03.2 Filing Requirements . The purpose of the conference is to inform the SPGA as to the preliminary nature of the proposed project. As such, no formal filings are required for the pre-application conference. However, the applicant is encouraged to prepare sufficient preliminary architectural and/or engineering drawings to inform the SPGA of the scale and overall design of the proposed project.
Commentary: The purpose of a pre-application conference is to give the SPGA advance notice of an application for development within the overlay district and remove, to the extent possible, some of the "pressure" that Boards experience once a formal special permit has been applied for. The conference is further designed to educate both the SPGA and the applicant as to the project and the likely concerns raised by the project. Note that there are no formal filing requirements proposed in this model regulation. Towns are free to articulate specific filing requirements although it is recommended that these requirements be kept to a minimum for this pre-filing phase.
Finally, towns with site plan review regulations that require pre-application meetings may wish to substitute the above-noted process with their existing site plan review regulations.
04.0 Site Planning Standards and Filing Requirements:
04.1 Access . New curb cuts on existing public ways shall be minimized. To the extent feasible, access to businesses shall be provided through one of the following methods: (a) through a common driveway serving adjacent lots or premises; (b) through an existing side or rear street thus avoiding the principal thoroughfare or (c) through a cul-de-sac or loop road shared by adjacent lots or premises.
04.2 Parking lot design . In addition to the provisions of Section 04.1, the following guidelines are included to ensure that new and renovated off-street parking areas are constructed in accordance with the village's character and the provisions of this bylaw/ordinance.
(a). Parking areas shall be located to the side and rear of the structure. No parking area shall be designed such that parking is within the required or authorized front yard setback.
(b). To the extent possible, parking areas shall be shared with adjacent businesses.
(c). Parking areas shall include provisions for the "parking" of bicycles in locations that are safely segregated from automobile traffic and parking.
(d). Parking areas shall include adequate provisions for on-site retention and treatment of stormwater.
(e). Parking areas serving all structures other than those solely for residential use shall be paved, unless an alternative surface is approved by the SPGA.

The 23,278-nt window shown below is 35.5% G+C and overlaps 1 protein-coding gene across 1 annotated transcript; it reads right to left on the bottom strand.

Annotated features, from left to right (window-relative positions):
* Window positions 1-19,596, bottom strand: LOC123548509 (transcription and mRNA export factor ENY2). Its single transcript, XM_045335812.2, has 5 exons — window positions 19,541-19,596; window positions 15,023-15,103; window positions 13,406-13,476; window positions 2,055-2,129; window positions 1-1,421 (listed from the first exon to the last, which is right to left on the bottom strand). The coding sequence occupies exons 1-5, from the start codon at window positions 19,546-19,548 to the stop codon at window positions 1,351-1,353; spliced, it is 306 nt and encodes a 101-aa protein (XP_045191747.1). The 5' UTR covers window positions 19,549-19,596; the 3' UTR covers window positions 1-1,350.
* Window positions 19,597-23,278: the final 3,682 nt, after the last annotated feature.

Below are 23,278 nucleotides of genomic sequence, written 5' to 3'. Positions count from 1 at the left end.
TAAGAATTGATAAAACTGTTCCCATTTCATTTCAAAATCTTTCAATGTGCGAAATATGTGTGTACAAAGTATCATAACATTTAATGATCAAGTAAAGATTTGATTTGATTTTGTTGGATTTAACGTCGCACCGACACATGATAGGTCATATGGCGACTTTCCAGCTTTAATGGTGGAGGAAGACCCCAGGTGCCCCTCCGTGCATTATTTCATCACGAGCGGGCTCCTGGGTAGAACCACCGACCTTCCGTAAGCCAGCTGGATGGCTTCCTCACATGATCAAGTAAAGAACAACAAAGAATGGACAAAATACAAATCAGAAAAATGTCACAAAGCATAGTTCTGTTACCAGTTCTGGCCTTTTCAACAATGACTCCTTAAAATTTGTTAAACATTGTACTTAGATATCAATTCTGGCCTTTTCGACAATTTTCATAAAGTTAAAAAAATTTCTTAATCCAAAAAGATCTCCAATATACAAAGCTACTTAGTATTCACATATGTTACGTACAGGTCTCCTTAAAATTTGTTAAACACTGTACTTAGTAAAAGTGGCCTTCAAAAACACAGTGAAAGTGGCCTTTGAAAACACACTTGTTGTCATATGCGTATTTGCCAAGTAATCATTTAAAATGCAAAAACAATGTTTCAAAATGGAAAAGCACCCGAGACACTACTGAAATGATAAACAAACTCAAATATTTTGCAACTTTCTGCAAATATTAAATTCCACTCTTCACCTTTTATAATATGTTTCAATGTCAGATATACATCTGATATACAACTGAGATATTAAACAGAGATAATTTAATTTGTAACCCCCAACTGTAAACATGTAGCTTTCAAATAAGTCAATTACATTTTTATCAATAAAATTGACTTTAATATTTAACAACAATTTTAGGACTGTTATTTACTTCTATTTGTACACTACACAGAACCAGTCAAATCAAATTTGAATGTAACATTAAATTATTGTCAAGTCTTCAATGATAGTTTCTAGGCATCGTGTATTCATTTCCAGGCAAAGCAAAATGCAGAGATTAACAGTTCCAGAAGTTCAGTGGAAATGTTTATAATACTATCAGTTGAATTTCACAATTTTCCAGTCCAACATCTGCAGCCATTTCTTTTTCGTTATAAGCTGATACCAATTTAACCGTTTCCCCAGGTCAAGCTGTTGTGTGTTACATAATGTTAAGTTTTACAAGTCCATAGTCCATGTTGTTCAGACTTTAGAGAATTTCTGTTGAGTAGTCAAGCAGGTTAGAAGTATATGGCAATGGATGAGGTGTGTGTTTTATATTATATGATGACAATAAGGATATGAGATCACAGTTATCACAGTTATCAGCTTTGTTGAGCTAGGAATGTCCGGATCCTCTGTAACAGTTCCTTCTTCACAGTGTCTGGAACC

04.3 Pedestrian Access . Provision for safe and convenient pedestrian access shall be incorporated into plans for new construction of buildings and parking areas and should be designed in concert with landscaping plans noted below. New construction should improve pedestrian access to building, sidewalks and parking areas and should be completed with considerations of pedestrian safety, handicapped access and visual quality.
04.4 Landscaping and appearance . A key provision of this bylaw/ordinance is ensuring that appropriate landscaping and design is incorporated into new and expanded development within the overlay district. Landscape design plans should ordinarily be prepared by a landscape architect, although the SPGA may accept a plan prepared by one other than a landscape architect if it believes the plan meets the design guidelines noted below and is in concert with the intent of this regulation.
(a). A landscaped buffer strip may be required adjacent to adjoining uses. This buffer strip shall be planted with a combination of grass, appropriate height shrubs and shade trees.
(b). Large parking areas (e.g. greater than 20 parking spaces) shall be separated by landscaped islands of eight (8) to ten (10) feet in width. In addition, a minimum of one (1) shade tree shall be planted for every three (3) parking spaces required or built, within appropriate locations on the lot(s). Note that the exact location of the tree plantings is not specified. Rather, the most appropriate location of plantings shall be considered, including use of plantings to buffer neighboring properties, along the street frontage and pedestrian ways. Trees planted within parking areas shall be planted in protected pervious plots of at least 60 square feet of area.
(c). Exposed storage areas, machinery, garbage "dumpsters," service areas, truckloading areas, utility buildings and structures shall be screened from the view of abutting properties and streets using plantings, fences and other methods compatible with the goals of this regulation.